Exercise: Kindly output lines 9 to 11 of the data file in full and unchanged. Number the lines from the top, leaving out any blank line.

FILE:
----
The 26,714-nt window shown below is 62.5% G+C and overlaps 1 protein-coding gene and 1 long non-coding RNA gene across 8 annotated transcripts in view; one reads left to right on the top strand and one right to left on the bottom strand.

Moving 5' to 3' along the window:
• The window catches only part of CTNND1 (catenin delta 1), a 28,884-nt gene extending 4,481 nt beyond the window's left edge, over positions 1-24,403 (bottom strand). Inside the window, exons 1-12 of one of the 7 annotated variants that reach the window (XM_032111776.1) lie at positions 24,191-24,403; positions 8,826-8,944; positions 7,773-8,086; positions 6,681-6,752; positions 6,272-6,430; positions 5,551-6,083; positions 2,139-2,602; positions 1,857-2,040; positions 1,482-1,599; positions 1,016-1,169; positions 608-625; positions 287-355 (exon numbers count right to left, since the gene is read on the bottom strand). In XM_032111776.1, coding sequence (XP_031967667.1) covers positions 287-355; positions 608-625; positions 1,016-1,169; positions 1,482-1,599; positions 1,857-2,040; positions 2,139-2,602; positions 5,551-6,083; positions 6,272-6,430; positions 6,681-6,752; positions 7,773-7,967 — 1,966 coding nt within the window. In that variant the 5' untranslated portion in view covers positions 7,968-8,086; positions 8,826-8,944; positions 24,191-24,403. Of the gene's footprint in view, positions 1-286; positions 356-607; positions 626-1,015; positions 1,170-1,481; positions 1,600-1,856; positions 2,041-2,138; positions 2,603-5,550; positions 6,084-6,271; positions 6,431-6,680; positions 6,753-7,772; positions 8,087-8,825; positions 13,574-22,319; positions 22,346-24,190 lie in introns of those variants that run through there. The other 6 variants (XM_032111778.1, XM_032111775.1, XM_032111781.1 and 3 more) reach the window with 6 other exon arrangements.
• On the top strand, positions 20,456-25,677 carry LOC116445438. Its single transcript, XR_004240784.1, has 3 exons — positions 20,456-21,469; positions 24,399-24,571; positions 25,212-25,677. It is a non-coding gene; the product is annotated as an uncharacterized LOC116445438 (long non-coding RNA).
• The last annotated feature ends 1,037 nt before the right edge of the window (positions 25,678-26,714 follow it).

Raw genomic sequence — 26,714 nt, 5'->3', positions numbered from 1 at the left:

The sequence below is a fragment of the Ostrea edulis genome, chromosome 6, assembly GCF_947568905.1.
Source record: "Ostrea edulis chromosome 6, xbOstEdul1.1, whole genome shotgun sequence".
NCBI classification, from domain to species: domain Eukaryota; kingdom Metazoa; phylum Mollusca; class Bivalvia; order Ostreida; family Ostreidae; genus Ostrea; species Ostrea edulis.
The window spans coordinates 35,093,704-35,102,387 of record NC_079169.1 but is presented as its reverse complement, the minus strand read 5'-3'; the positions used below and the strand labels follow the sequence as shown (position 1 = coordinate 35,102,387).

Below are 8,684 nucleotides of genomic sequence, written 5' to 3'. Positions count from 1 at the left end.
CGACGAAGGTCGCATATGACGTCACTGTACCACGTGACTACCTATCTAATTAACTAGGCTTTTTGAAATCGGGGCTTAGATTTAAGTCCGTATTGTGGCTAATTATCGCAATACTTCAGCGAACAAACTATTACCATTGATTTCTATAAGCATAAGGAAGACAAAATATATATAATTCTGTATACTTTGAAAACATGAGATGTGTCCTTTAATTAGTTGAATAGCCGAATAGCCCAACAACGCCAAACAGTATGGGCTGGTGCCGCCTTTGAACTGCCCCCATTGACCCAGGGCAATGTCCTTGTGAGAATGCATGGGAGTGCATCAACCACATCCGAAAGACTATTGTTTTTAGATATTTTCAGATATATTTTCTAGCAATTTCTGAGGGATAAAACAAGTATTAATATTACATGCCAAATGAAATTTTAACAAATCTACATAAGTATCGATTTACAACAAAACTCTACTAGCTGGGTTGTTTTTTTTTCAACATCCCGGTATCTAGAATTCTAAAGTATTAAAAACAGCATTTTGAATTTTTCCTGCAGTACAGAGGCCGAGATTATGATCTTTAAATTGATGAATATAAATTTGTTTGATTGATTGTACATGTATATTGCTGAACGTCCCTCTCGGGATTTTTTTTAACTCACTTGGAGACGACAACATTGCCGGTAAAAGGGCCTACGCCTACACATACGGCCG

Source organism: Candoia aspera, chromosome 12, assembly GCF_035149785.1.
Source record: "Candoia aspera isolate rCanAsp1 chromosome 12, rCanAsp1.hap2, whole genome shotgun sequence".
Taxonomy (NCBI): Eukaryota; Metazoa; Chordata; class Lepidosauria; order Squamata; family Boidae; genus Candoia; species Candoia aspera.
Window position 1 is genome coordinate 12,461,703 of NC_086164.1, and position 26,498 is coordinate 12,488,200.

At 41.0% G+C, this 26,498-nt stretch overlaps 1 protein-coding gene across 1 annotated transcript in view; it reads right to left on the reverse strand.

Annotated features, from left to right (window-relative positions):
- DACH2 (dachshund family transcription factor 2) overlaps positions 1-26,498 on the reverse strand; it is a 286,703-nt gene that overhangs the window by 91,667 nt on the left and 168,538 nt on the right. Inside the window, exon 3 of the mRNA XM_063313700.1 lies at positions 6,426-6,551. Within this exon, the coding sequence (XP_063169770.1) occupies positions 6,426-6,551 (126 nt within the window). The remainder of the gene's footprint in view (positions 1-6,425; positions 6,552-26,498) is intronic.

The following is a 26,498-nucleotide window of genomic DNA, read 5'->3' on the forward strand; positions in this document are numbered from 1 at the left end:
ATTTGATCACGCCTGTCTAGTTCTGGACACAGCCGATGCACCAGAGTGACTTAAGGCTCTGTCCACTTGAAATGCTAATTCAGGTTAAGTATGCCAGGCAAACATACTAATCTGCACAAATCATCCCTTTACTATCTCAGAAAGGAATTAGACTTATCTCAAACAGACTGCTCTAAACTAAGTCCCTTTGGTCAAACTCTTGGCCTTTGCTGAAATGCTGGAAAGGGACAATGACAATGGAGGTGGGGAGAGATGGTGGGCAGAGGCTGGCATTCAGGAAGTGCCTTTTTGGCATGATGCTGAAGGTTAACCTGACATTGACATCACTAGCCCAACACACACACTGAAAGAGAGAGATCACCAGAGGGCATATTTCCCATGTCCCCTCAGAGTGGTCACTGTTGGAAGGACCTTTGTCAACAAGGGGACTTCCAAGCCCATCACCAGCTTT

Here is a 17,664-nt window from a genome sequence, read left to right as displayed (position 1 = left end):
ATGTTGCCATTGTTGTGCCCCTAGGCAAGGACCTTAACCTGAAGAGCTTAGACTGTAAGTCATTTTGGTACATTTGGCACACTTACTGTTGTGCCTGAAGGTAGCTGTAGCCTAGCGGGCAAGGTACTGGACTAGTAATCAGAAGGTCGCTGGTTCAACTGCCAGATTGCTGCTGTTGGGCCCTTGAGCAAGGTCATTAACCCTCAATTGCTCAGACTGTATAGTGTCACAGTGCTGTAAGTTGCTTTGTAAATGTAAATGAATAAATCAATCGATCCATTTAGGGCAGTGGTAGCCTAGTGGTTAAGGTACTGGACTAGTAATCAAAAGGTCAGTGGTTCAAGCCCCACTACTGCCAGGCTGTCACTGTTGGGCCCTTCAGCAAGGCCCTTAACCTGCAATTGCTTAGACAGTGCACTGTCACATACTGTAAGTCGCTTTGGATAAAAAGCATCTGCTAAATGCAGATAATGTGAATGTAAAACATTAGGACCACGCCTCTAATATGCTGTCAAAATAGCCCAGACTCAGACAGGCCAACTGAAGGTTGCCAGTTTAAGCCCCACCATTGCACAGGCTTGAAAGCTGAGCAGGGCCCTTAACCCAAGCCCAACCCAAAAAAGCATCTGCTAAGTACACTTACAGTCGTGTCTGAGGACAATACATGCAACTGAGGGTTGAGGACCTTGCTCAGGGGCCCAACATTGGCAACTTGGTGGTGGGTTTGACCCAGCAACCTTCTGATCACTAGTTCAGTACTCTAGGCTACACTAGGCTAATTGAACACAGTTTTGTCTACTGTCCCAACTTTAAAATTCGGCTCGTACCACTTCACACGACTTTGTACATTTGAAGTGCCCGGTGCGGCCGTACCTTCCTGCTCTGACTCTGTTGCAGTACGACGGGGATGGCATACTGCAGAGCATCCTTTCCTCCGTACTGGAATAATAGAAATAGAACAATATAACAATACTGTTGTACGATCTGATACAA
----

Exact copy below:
NCBI classification, from domain to species: domain Eukaryota; kingdom Metazoa; phylum Mollusca; class Bivalvia; order Ostreida; family Ostreidae; genus Ostrea; species Ostrea edulis.
The window spans coordinates 35,093,704-35,102,387 of record NC_079169.1 but is presented as its reverse complement, the minus strand read 5'-3'; the positions used below and the strand labels follow the sequence as shown (position 1 = coordinate 35,102,387).

Below are 8,684 nucleotides of genomic sequence, written 5' to 3'. Positions count from 1 at the left end.